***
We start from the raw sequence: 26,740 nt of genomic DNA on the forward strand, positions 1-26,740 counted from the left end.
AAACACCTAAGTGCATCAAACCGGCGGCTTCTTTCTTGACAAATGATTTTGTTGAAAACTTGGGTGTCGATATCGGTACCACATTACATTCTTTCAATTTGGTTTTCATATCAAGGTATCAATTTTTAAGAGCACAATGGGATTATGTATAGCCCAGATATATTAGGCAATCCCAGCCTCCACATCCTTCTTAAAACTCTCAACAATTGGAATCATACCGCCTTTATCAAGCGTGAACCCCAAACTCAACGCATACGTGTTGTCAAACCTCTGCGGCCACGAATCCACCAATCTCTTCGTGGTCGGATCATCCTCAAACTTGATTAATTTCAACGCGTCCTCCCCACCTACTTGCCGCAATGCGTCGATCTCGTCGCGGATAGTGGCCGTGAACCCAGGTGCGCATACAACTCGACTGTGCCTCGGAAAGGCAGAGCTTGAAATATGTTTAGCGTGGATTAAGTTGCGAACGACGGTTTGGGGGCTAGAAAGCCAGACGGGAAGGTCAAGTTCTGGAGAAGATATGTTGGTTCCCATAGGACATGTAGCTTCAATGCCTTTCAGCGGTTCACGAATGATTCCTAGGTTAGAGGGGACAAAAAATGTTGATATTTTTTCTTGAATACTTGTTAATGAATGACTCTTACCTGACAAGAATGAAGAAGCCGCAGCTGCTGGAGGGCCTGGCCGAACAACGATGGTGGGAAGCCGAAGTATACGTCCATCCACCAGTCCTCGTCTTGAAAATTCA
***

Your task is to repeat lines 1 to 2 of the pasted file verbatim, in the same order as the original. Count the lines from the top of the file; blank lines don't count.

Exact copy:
We start from the raw sequence: 26,740 nt of genomic DNA on the forward strand, positions 1-26,740 counted from the left end.
AAACACCTAAGTGCATCAAACCGGCGGCTTCTTTCTTGACAAATGATTTTGTTGAAAACTTGGGTGTCGATATCGGTACCACATTACATTCTTTCAATTTGGTTTTCATATCAAGGTATCAATTTTTAAGAGCACAATGGGATTATGTATAGCCCAGATATATTAGGCAATCCCAGCCTCCACATCCTTCTTAAAACTCTCAACAATTGGAATCATACCGCCTTTATCAAGCGTGAACCCCAAACTCAACGCATACGTGTTGTCAAACCTCTGCGGCCACGAATCCACCAATCTCTTCGTGGTCGGATCATCCTCAAACTTGATTAATTTCAACGCGTCCTCCCCACCTACTTGCCGCAATGCGTCGATCTCGTCGCGGATAGTGGCCGTGAACCCAGGTGCGCATACAACTCGACTGTGCCTCGGAAAGGCAGAGCTTGAAATATGTTTAGCGTGGATTAAGTTGCGAACGACGGTTTGGGGGCTAGAAAGCCAGACGGGAAGGTCAAGTTCTGGAGAAGATATGTTGGTTCCCATAGGACATGTAGCTTCAATGCCTTTCAGCGGTTCACGAATGATTCCTAGGTTAGAGGGGACAAAAAATGTTGATATTTTTTCTTGAATACTTGTTAATGAATGACTCTTACCTGACAAGAATGAAGAAGCCGCAGCTGCTGGAGGGCCTGGCCGAACAACGATGGTGGGAAGCCGAAGTATACGTCCATCCACCAGTCCTCGTCTTGAAAATTCA